When my boyfriend got home and I started to tell him that Bruce was still there. My boyfriends daughters were listening couldn’t believe that I was calling this grouse in. I let them know that we would go out again as soon as we could so they could also see.

Couple weeks after that

It wasn’t until a couple weeks later that we got to head out again. I thought for sure this time Bruce would be gone. But he was still there and came out when I called him. My step-daughters thought it was the craziest thing. I also thought it was pretty wild how this grouse would come out when I called it. He was there and kept coming out for about a month and a half. We would go up and visit for a while and get some photo’s and a couple video’s. 

I am not sure what ever happened to Bruce but he finally did disappear. It was a sad day when I went to see him and when I called he no longer came. I can only hope that he just moved on.

Gardening

I was pretty much ready to start planting a garden out there. Although we were back and forth I did plant some potato’s and lettuce. Our trailer stayed out there from April until the first snow in October. It was the best summer I have ever had. I think  this year I will bring some planters out and have a bit of a container garden. 

Property

Now we live on property and I thought by having property I wouldn’t want to go camping in the Nicola Valley anymore. So I started to get animals to sustain us on our own land. Well, I was wrong. I miss camping in the Nicola Valley. Quading, fishing  going on hikes from out in the bush some where. There is absolutely nothing like it. I love being able to see all the amazing wildlife when I am camping in the Nicola Valley.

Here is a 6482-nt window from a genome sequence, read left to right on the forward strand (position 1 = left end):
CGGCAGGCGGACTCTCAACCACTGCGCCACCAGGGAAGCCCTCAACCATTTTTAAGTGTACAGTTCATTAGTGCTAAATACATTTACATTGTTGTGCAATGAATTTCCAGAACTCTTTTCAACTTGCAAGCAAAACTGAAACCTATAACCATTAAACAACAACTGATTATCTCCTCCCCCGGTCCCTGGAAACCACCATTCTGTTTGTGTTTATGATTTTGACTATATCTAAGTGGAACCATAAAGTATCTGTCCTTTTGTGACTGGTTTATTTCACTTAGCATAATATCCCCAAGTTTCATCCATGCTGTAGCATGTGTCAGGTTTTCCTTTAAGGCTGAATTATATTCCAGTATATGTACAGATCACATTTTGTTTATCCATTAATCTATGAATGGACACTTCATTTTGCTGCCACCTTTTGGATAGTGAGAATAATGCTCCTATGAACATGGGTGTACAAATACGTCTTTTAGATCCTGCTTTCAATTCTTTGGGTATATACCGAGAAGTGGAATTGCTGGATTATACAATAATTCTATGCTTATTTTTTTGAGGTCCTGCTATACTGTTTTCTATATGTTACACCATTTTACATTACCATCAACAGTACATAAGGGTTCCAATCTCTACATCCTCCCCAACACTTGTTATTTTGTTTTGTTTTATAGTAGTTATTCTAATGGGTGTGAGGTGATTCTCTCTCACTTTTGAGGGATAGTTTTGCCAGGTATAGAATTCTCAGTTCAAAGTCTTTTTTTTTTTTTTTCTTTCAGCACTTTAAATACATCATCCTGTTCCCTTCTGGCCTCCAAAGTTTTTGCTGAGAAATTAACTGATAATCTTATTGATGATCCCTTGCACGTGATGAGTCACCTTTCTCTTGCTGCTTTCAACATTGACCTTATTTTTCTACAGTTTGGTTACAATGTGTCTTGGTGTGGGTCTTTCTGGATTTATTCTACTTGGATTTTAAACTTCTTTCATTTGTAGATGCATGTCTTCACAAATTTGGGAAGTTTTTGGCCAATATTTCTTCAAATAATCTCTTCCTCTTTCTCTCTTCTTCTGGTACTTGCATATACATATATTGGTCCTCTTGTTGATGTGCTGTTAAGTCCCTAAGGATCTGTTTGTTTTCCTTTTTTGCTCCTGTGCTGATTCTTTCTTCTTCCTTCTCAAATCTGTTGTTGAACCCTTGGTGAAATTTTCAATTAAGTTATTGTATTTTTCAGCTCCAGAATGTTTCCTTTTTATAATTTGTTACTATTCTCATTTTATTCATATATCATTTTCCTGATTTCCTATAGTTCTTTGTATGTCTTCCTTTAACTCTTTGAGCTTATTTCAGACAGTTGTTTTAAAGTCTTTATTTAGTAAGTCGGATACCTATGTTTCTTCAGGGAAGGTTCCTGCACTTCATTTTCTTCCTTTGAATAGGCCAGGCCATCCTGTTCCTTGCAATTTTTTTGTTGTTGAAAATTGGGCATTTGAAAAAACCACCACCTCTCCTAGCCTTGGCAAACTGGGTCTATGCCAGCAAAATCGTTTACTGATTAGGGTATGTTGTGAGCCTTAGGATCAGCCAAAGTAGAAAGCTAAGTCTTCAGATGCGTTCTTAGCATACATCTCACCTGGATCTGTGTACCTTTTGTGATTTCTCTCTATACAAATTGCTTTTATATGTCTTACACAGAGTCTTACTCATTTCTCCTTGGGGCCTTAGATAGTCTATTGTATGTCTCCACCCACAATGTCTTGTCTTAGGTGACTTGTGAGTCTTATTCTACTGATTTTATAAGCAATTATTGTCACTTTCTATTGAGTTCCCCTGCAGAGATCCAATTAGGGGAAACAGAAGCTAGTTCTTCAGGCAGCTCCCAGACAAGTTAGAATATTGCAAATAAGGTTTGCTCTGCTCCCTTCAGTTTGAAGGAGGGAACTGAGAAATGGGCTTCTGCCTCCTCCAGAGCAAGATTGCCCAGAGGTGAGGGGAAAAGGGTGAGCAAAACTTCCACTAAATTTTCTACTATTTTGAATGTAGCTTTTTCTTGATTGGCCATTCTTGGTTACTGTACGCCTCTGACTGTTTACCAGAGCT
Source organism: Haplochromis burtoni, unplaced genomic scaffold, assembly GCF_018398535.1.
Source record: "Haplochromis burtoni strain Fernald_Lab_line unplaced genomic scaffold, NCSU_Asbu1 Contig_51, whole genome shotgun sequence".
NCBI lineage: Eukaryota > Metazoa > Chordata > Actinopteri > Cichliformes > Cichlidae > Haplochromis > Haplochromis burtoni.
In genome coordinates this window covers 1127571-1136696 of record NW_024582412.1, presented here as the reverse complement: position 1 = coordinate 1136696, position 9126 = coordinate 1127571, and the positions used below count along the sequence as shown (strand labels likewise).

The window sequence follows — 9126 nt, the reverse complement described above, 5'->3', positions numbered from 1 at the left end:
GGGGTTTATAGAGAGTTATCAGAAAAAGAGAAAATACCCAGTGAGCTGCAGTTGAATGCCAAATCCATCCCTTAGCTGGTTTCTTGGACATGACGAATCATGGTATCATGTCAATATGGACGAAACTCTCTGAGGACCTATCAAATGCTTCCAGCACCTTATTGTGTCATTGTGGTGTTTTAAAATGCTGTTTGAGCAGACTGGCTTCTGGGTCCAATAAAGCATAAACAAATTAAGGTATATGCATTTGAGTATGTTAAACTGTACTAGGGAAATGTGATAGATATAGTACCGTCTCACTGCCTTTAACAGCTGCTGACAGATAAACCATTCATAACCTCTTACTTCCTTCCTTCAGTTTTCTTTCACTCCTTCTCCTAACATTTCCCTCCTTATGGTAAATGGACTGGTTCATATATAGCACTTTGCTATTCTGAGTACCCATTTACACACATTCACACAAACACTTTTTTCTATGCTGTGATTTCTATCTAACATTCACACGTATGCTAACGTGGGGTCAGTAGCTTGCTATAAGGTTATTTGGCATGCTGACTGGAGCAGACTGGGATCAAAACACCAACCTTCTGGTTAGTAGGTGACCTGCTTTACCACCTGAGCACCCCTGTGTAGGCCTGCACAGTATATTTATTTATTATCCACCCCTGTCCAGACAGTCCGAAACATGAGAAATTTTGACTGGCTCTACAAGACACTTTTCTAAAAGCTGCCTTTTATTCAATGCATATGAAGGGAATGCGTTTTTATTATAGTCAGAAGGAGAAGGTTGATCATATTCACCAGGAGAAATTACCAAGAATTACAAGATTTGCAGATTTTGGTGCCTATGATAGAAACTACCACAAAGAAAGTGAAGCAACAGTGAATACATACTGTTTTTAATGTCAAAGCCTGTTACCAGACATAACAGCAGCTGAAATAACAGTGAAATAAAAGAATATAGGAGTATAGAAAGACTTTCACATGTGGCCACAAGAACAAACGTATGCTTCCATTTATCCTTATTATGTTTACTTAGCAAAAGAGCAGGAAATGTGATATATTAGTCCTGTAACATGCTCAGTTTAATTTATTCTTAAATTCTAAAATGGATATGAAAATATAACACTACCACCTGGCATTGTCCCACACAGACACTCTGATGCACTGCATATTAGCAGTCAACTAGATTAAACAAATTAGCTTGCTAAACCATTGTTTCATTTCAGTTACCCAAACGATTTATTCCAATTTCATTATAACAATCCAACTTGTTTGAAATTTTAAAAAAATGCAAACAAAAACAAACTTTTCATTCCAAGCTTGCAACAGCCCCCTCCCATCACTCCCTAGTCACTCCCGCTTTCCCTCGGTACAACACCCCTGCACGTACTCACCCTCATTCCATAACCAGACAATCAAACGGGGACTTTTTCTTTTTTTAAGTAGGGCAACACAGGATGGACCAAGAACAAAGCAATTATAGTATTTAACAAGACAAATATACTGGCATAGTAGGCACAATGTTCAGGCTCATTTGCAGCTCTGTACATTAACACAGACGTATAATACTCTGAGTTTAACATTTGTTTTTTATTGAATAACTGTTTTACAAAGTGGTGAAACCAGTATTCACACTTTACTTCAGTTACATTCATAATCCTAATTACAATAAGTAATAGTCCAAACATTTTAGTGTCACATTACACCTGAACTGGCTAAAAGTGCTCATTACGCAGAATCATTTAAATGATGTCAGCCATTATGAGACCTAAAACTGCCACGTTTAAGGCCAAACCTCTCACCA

bull moose calf

Photo credit Michelle Lea’s Photography

New places to explore

Usually we always camped at Helmer Lake. Unfortunately there was a bad flood that took out most of the camp sites as well as the road. Forestry has not fixed it for the past 3 years. So on to new and exciting places.

We decided to sell all the animals so we can do some serious exploring again. Some of the lakes that we are looking forward to checking out this year are forestry camp sites. But that’s okay. I am looking forward to picking fresh berries and catching my supper again.

Can’t wait to share with you all what I have experienced over the spring, summer and fall and which ones we love. There are so many places to check out when you go camping in the Nicola Valley. Some you may have heard about. Some maybe you haven’t. I will tell you about all of the ones I visit and what I see and experience at each.

Take Care

Please take care of our country so that others may also enjoy it for generations to come.